Key Points of the South Dakota Residential Landlord and Tenant Act

Posted in Blog  
  on Apr 19, 2016

The renting process in South Dakota often sees disputes arise between landlords and tenants.

For that reason, the Residential Landlord and Tenant Act was passed to provide clarity when these disputes occur. Here are some of the key points that are taken directly from the law.

1. Security deposits are limited to the equivalent of one month's rent.

The only exception to this rule is if there are special circumstances which would pose a danger to the maintenance of the rental property.

An authorized pet would be one example of a special circumstance which could lead to an added security deposit requirement.

2. Some repair costs can be passed along to tenants.

A tenant is permitted to have a quiet enjoyment of their home.

Landlords may lawfully enter with a reasonable amount of notice at a reasonable hour. Unless there is an emergency repair, a tenant can request having night or weekend work done so they can be present at the property.

If this request requires an additional cost, it can be passed along to the tenant.

3. Landlords must provide a structure that is safe and habitable.

The structure of the rental home must be maintained.

A fence, outbuilding, or other structure that is not the permanent residence may not qualify for habitability protections. Tenants may have a legal right to pursue rent compensation for usage reduction, but may not be able to break a lease because of a downed fence. Written notice for all repairs must be given.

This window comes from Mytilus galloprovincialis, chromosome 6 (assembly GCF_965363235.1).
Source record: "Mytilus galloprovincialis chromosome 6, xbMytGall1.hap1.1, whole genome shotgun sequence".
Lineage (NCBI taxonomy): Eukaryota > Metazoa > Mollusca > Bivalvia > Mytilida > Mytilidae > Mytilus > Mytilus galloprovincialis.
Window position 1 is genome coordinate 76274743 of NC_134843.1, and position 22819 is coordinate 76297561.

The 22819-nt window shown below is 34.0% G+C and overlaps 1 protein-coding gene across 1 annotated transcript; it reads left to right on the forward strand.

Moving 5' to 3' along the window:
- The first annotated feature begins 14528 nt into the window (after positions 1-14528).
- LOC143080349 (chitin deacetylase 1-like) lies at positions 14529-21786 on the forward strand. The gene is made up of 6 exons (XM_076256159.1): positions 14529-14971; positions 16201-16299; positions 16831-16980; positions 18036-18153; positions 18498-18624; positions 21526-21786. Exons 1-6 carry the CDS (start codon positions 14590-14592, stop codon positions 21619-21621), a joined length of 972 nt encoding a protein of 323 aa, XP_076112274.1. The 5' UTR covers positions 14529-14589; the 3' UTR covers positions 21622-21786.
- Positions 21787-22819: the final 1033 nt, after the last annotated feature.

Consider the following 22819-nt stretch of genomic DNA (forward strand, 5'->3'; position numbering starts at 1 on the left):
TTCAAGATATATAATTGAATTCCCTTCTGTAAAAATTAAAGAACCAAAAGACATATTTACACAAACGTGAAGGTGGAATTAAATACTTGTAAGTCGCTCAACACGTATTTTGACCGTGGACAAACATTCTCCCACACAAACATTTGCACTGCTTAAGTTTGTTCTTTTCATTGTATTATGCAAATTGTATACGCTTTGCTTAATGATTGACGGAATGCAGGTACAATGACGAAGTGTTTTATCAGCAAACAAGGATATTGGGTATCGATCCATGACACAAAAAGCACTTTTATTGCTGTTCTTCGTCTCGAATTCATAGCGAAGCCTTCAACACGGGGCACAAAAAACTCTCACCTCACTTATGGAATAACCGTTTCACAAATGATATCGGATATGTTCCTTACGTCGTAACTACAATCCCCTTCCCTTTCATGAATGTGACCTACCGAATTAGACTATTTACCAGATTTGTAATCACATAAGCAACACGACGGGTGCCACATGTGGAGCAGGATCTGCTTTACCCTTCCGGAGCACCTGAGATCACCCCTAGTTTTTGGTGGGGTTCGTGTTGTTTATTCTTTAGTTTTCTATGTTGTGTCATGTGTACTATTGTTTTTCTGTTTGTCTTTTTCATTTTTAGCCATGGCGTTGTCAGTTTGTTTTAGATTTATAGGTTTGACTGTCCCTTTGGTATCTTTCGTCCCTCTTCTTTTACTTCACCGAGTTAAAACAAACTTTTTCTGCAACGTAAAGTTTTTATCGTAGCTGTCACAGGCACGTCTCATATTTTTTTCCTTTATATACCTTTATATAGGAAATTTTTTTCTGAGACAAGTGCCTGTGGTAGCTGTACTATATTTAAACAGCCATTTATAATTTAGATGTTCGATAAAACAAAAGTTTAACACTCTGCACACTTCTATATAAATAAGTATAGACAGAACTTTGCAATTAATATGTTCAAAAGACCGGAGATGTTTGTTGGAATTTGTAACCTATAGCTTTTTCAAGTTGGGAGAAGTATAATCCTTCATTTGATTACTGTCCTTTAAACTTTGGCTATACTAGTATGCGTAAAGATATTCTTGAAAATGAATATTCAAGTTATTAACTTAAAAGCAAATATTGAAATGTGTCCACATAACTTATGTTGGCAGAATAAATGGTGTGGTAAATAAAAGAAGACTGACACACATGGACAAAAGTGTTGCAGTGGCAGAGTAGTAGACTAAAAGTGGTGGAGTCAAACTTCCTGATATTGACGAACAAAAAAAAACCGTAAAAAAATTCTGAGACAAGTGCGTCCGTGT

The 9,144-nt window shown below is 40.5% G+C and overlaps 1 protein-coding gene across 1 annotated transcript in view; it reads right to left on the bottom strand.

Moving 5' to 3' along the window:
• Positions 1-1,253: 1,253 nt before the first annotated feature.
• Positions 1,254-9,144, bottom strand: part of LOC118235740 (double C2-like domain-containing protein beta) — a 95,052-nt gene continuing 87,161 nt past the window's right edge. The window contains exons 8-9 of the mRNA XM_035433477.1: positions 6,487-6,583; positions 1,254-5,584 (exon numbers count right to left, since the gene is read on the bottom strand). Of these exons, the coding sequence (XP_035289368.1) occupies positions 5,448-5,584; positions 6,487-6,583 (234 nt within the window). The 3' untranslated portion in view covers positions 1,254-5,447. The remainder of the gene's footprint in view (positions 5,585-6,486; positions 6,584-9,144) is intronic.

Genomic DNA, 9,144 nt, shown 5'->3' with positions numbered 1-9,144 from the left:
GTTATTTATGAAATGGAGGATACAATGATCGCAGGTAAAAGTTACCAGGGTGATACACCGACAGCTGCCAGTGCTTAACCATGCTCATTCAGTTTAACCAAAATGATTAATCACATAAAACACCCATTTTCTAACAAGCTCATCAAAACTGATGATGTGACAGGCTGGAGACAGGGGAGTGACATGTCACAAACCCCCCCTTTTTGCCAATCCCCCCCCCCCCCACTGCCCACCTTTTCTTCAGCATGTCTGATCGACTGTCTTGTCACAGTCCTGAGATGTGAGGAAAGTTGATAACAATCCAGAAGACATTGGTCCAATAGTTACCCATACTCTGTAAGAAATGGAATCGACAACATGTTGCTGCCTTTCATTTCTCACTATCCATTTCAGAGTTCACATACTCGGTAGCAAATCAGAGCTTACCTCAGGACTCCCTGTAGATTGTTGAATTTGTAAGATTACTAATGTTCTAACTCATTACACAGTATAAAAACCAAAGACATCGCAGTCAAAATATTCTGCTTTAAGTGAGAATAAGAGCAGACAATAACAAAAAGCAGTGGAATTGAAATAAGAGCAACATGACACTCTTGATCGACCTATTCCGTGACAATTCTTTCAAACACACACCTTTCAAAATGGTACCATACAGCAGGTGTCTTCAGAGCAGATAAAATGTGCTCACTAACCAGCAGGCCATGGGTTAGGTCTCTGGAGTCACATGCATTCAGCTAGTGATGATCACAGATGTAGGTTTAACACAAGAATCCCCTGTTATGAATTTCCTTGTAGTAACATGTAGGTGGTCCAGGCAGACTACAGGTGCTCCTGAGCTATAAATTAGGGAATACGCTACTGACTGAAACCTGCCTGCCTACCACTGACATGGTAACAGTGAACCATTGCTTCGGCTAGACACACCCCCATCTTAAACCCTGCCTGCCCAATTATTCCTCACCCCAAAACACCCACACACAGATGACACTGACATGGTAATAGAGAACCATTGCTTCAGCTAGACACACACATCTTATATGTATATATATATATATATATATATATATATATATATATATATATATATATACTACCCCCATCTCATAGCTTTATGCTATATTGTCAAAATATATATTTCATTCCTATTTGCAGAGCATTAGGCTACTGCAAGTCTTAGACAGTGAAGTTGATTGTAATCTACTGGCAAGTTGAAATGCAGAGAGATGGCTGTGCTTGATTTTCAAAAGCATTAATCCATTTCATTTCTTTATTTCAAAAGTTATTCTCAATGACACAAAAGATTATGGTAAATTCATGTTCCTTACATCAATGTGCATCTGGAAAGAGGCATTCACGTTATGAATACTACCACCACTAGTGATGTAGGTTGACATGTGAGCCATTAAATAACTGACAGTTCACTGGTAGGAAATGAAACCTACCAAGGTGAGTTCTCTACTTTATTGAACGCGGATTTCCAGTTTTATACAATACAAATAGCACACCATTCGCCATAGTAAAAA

4. Tenants have the right to withhold and deduct.

If repairs for habitability are required and landlords do not respond to a written notice, then a tenant may repair it themselves and deduct the amount from rent owed. If the repair costs more than one month of rent, then the amounts due to the landlord can be held in a separate bank account as long as written evidence has been provided.

5. A 3 day notice is required for lease violations.

Landlords must give tenants the opportunity to rectify a lease violation before securing a court order for an eviction. Called a forcible entry and detainer, unpaid rent, tenant intimidation, or illegal conduct on the property [as well as additional lease violations] may all qualify for this notice.

These key points of the South Dakota Residential Landlord and Tenant Act are not intended to be a complete guide or serve as legal advice. For further answers, seek professional legal assistance or consult the specific state statutes which govern your situation.


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